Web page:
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By John G. Spooner  |  Posted 2005-06-09 Email Print this article Print
 
 
 
 
 
 
 


That reference architecture, which is still being hammered out, would form a guideline for how to build a PowerPC-based server. It would likely recommend various chips, motherboards and other hardware, and help others create software for them. As part of IBMs vision, Power.org members would contribute all of the bits and pieces, including Linux-based operating systems, allowing companies seeking to create an open Power server to choose from among them. Companies are "looking for the ability to select different processor architectures for servers," Beck said. "And we also see people come in with particular application types."
Cell, which is brand new, has even broader possibilities as far as IBM is concerned. First and foremost, however, IBM wants to make Cell accessible to a broader set of players in the industry.
Is there a Cell processor in Apples future? Click here to find out. "Were just now working out with the broader community where we can take this architecture," Beck said. "It has proved so promising in the application work with Sony that we dont really know what its limitations are yet." IBM sees applications in computers for the aerospace, defense and health care industries, among others, Beck said.
Mainly, "IBM wants to avoid being boxed into game platforms," Krewell said. "It needs to go out and find out where it can take the technology and apply it to unique applications. There are a lot of chances for that. But theres still a lot of investigative work that needs to be done." Although Power.org has so far appealed to companies such as Xilinx Inc, which has added PowerPC cores to its Virtex II Pro Platform FPGA (field programmable gate array) chips, it wont be without challenges or competitors. Aside from ARM and MIPS, IBM also faces competition from open SPARC as well as more home-grown options from organizations such as opencores.org, an online clearinghouse for open processors. Right now, the market for open-source chips is fairly limited, Krewell said. "Its pretty much niche stuff, only because the open-source cores require a lot more engineering work. You have limited amount of support," he said. "Its good if youre a small company and …youre willing to spend the time to make it work—or you dont have much to spend." Larger firms are more likely to license a core from a company that will provide them with support, such as MIPS or ARM or IBM. But that might change if "IBM could be the safety net for people who want to do it on their own," Krewell said. Check out eWEEK.coms for the latest news in desktop and notebook computing.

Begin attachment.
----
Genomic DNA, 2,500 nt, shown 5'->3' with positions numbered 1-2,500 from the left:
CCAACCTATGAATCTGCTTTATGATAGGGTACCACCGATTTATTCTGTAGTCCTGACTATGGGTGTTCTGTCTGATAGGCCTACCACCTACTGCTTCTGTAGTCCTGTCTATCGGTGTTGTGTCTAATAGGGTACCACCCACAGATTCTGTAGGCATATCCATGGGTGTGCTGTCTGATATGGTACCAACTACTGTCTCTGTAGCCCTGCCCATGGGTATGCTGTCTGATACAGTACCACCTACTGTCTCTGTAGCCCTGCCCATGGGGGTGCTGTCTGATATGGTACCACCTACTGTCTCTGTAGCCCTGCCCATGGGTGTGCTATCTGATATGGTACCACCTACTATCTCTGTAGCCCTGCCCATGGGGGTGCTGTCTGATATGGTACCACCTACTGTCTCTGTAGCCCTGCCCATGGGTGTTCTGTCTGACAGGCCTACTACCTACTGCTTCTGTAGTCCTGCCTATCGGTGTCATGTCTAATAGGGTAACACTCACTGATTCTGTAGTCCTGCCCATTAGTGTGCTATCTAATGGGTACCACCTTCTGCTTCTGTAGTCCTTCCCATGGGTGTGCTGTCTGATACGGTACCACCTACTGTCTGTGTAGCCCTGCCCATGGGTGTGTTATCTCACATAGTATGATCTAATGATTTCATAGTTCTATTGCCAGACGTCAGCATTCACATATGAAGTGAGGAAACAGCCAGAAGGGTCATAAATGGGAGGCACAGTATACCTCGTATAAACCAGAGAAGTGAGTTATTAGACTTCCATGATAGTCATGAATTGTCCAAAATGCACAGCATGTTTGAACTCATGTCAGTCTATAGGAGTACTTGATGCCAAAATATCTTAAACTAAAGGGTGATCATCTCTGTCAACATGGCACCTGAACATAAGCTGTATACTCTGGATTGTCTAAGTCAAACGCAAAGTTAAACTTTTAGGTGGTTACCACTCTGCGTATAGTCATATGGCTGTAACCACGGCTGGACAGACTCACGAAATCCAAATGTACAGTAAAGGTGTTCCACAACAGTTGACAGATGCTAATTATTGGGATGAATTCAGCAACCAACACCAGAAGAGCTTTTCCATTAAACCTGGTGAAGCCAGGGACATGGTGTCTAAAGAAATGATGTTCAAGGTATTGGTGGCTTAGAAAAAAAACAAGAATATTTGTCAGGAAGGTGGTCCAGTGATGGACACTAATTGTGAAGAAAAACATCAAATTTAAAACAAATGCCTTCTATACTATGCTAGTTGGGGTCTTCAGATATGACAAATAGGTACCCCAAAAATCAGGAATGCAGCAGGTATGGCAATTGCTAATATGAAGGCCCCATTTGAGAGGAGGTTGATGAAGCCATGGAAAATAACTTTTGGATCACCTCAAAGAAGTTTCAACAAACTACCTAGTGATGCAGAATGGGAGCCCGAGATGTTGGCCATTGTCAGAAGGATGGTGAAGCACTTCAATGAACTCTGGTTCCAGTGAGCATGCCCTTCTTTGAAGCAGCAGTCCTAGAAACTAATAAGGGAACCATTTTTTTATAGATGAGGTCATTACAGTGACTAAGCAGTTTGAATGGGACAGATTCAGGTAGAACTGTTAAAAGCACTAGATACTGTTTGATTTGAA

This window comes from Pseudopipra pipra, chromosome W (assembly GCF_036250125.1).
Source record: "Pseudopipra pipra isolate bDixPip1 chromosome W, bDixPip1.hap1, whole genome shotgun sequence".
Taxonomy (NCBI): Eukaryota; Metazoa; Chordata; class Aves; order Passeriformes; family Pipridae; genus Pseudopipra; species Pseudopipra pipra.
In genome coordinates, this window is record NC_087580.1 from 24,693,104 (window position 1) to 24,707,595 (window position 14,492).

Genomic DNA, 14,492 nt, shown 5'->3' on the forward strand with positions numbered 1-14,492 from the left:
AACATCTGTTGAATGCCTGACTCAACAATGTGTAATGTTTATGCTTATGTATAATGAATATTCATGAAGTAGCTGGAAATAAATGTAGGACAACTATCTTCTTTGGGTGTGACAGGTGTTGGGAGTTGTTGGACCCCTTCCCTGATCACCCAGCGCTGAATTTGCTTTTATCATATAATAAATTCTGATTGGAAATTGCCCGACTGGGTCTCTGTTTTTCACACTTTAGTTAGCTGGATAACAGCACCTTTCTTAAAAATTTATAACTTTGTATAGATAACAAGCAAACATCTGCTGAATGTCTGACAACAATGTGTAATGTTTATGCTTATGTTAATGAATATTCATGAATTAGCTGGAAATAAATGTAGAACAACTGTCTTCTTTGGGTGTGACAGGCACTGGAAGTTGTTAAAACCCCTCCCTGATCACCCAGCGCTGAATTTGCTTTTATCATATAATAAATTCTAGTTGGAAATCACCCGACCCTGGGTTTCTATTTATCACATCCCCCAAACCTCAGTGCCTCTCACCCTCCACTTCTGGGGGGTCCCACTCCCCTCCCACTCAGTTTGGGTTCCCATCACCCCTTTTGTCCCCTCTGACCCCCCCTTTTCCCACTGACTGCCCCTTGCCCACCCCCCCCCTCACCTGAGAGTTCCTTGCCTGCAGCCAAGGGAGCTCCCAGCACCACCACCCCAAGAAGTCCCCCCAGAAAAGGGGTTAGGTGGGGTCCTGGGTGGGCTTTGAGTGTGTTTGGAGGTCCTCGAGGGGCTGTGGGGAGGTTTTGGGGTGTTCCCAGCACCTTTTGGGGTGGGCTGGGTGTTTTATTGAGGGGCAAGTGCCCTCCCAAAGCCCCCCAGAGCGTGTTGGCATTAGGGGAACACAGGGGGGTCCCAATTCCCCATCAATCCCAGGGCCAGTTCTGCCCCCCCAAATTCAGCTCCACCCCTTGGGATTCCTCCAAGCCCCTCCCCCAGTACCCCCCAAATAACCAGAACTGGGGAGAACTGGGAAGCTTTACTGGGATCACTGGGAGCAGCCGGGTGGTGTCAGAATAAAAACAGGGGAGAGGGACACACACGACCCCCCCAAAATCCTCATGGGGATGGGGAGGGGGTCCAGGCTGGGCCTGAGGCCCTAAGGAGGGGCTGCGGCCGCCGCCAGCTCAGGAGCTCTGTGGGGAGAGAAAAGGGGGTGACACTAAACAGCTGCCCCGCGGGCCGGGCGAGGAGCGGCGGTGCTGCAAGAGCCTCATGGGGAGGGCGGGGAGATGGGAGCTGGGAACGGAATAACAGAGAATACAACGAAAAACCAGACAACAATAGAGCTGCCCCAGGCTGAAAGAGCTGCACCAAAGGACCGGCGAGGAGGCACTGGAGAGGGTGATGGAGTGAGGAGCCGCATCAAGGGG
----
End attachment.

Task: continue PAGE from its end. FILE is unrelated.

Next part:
John G. Spooner John G. Spooner, a senior writer for eWeek, chronicles the PC industry, in addition to covering semiconductors and, on occasion, automotive technology. Prior to joining eWeek in 2005, Mr. Spooner spent more than four years as a staff writer for CNET News.com, where he covered computer hardware. He has also worked as a staff writer for ZDNET News.
 
 
 
 
 
 
 

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